Your Green Life: "Making Biodiesel"

By KBJR News 1

March 29, 2012 Updated Mar 29, 2012 at 8:00 AM CDT

Bayfield, WI
With the rising cost of fuel and a drive to be more sustainable, Steve Sandstrom decided to cut his fuel costs as well as his emissions by making his own biodiesel fuel.
The upfront cost can be expensive, but after an initial investment the savings are staggering.

"You need to invest in a biodiesel processor, and that can be anywhere from 1,200 to 10's of thousands of dollars." Said Steve, the owner and operator of the Pinehurst Inn.

Sandstroms initial cost was just over 1000 dollars, which he said he paid off with savings in just one year.
The reason its so cheap to produce biodiesel is because the base material is free.

"I collect used fryer grease from the local restaurants and use that to make biodiesel." Said Steve

Once he collects the grease, he filters it using an old pair of jeans.
The next step needs some chemistry. Steve then mixes methanol and lye with the grease, paying close attention to the proportions of chemicals.
He then lets the grease sit and separate.

Steve explains "And you end up with biodiesel and a bi–product of glycerin."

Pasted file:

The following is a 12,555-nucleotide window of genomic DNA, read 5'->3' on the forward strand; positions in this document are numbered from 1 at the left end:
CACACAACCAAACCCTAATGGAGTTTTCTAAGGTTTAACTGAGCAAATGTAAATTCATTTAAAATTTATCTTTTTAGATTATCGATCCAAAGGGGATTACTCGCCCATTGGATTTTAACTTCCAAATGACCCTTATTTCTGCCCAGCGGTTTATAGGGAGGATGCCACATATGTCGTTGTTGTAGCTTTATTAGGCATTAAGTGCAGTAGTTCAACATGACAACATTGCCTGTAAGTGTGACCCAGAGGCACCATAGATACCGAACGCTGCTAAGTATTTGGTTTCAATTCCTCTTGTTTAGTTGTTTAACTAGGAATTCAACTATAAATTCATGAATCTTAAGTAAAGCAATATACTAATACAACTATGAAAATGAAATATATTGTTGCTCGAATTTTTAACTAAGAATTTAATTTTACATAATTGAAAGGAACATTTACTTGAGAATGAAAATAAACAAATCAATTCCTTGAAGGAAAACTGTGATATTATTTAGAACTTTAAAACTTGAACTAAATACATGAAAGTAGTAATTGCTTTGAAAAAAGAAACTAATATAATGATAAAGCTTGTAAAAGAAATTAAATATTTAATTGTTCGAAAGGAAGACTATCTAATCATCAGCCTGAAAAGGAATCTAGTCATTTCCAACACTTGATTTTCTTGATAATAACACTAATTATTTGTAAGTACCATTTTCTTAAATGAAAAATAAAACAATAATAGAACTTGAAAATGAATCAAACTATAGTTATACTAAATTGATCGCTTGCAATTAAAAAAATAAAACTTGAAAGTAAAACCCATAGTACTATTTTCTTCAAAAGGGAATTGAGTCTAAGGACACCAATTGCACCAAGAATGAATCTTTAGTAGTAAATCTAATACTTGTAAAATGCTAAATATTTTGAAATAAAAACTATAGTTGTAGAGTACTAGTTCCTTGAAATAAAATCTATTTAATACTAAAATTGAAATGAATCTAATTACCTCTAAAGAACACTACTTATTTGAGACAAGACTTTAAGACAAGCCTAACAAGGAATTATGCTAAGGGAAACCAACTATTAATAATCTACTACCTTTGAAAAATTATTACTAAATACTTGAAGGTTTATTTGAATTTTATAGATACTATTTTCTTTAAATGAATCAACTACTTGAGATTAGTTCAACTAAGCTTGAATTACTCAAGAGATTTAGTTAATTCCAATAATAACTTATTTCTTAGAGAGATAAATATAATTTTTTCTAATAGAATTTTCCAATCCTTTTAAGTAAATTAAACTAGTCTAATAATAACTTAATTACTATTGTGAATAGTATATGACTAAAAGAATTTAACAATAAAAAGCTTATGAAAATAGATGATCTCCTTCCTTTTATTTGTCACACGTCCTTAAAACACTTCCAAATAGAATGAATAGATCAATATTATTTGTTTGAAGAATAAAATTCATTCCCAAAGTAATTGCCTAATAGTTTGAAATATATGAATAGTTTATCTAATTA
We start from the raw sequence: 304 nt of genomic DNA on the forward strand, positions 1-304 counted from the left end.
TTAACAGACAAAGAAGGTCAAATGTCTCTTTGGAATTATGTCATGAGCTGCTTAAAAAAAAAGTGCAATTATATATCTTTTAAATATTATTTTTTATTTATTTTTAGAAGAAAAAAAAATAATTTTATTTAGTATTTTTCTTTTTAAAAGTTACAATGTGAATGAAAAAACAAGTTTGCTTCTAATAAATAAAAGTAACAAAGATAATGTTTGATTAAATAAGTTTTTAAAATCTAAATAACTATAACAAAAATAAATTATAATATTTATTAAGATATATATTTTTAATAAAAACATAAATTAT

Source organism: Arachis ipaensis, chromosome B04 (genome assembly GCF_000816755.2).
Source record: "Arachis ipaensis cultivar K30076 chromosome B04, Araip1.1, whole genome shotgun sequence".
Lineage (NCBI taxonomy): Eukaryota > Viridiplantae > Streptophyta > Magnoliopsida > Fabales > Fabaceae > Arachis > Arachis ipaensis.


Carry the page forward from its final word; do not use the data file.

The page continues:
Glycerin is a non–toxic product that can be used to make soap.
There are some draw backs to using biodiesel, especially in our cold winter months.

"As it gets colder, it gets thicker and so below 20 degrees you have to mix your biodiesel with regular diesel to keep it liquid enough when its cold." Said Steve

If the biodiesel gets too cold, the engine won't start.
But the good news is that you can use biodiesel in any modern diesel engine.

Steve says"Biodiesel does not require any changes to the engine or to the fuel system with a car."

Steve says the process is tedious and a little messy, but with diesel fuel at 4 dollars a gallon, its well worth the effort.
So the big question is, how much does one gallon of biodiesel cost Sandstrom to make?

"It works out to be about 65 cents per gallon." Steve says

Saving green while going green, in Bayfield, Adam Lorch, The Northlands News Center.

Steve says that if you get the chemistry right, one gallon of old frying oil will make about 1 gallon of bio–diesel. And he gets about 50 miles per gallon.

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